Culture » December 11, 2007
King of the Crop
Two years ago the federal government spent $9.4 billion to promote corn production, driving small farmers off their lands in Mexico, because they were unable to compete with U.S. imports
Two buddies from Yale trek to northern Iowa, buy an acre of farmland, start growing corn and make a documentary about the experience. Sound like a trite tale of East Coasters playing Midwest farmers? It could be, if not for the filmmakers’ sincerity and their message in the new movie, King Corn.
Director and producer Aaron Wolf follows the two recent Yale graduates–his cousin Curt Ellis and Ellis’ friend Ian Cheney–as they travel to Iowa to investigate the state’s corn production.
Cheney and Ellis each had a great-grandfather who lived in the same rural town of Greene, Iowa, so the trip, in some ways, is also an exploration of their roots.
This connection to their heritage gives Ellis and Cheney some farm cred, and it helps better explain why their sympathies lie with the many small farmers who have been driven off their lands and out of their livelihoods by big agribusinesses like Cargill and Archer Daniels Midland. As one tired-looking area resident tells them, “A lot of farmsteads are disappearing.”
Not surprisingly, Ellis and Cheney gain inspiration from the work of Michael Pollan, the University of California, Berkeley journalism professor, whose Botany of Desire and The Omnivore’s Dilemma exposed a national audience to the strange realities of factory farming.
In 2005, the federal government spent $9.4 billion in taxpayer money to promote corn production. The resulting cheap overproduction has driven small farmers off their lands in countries such as Mexico, because they were unable to compete with U.S. imports. This oversupply helps explain why, in 2000, U.S. residents consumed an average of 73.5 pounds of high-fructose corn syrup (up from 0.6 pounds yearly in 1970).
Pollan, who is interviewed in King Corn, describes the prevalence of the crop in the fast-food industry. “If you take a McDonald’s meal, you don’t realize it when you eat it, but you’re eating corn. Beef has been corn-fed. Soda is corn. Even the french fries,” Pollan explains. “So when you’re at McDonald’s, you’re eating Iowa food. Everything on your plate is corn.”
The filmmakers don’t take themselves too seriously–demonstrating farm economics with toy models–nor do they patronize or pigeonhole their subjects, unlike, say, filmmaker Michael Moore.
When they visit nonagenarian Earl Butz, the secretary of agriculture under Nixon who institutionalized subsidies for big agribusiness, they are positively gentle. From an assisted-care facility, Butz describes the subsidy system he helped set up for corporate agriculture as creating an “age of plenty.”
The film avoids quick cutting and flashy visuals, letting the wind-swept beauty of the Farm Belt grow on the viewer through plenty of leisurely long shots.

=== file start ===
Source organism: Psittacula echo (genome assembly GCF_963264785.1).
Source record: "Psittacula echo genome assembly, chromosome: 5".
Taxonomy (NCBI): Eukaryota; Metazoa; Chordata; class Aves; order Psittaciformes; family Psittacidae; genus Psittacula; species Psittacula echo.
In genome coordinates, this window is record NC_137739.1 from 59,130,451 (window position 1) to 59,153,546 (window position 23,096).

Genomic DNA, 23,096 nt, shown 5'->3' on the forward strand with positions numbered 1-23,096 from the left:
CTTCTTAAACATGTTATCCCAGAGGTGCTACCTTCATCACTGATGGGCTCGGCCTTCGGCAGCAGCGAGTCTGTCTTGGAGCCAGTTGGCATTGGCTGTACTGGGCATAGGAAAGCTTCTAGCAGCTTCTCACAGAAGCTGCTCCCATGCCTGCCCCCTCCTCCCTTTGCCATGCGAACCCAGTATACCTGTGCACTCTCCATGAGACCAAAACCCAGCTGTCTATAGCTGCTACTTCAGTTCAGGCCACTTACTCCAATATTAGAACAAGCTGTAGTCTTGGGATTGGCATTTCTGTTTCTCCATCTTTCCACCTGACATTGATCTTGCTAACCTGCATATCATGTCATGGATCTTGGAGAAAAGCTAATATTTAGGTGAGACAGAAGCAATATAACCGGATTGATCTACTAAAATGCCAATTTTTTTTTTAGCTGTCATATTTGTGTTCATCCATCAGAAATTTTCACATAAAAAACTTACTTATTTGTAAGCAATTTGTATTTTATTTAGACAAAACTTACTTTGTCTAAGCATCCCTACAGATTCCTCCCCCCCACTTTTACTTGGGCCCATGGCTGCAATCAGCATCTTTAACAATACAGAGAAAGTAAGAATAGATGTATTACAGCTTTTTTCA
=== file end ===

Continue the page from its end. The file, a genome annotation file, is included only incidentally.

Ellis and Cheney tend to their acre of corn according to the dictates of modern agricultural practice, dutifully applying ammonia fertilizers and pesticides. The process sacrifices nutritional value on the altar of maximum yield. And when the field is eventually brought to harvest, the two friends give it a taste test. It’s terrible.
That doesn’t matter, however, because most of their corn will wind up as fodder for American cows in overcrowded feedlots. Ellis and Cheney talk to a cattle rancher in Colorado who explains, “The mass production of corn drives the mass production of protein in confinement.”
It also produces sick and fatty cows that are slaughtered only shortly before they are about to die from feedlot-bred illnesses.
Though they are told it is impossible to follow their acre of genetically modified, pesticide-drenched corn once it is ground to pulp, Ellis and Cheney know that much of Iowa’s crop ends up as high-fructose corn syrup in New York City. So they head east and meet a Brooklyn cab driver who reels off health problems he and his family have suffered from their soda addiction–diabetes, obesity, early death from heart disease. The cabbie, himself a reformed soda addict, explains that after quitting the “candy water,” he lost more than 100 pounds.
King Corn couldn’t be more timely. The mammoth new Farm Bill is currently stalled in the U.S. Senate, partly because of debate over the nature of its subsidy program. The bill is up for renewal every five years or so, and in the past, has passed through Congress without much debate. But calls for reform this time around are unprecedented.
Ken Cook, president of the Environmental Working Group, recently told the Los Angeles Times, “Farm bills always favor the status quo when they’re rushed. This gives us some time to educate people.” Reformists’ changes to the current bill include increased funding for food stamps and for nutritious food distributed through government-funded school lunches. King Corn usefully complements these efforts to rein in giant agribusiness and to reevaluate Washington’s food policy.
But however you cut it, corn remains king.
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Ben Terrall is a freelance writer based in San Francisco.
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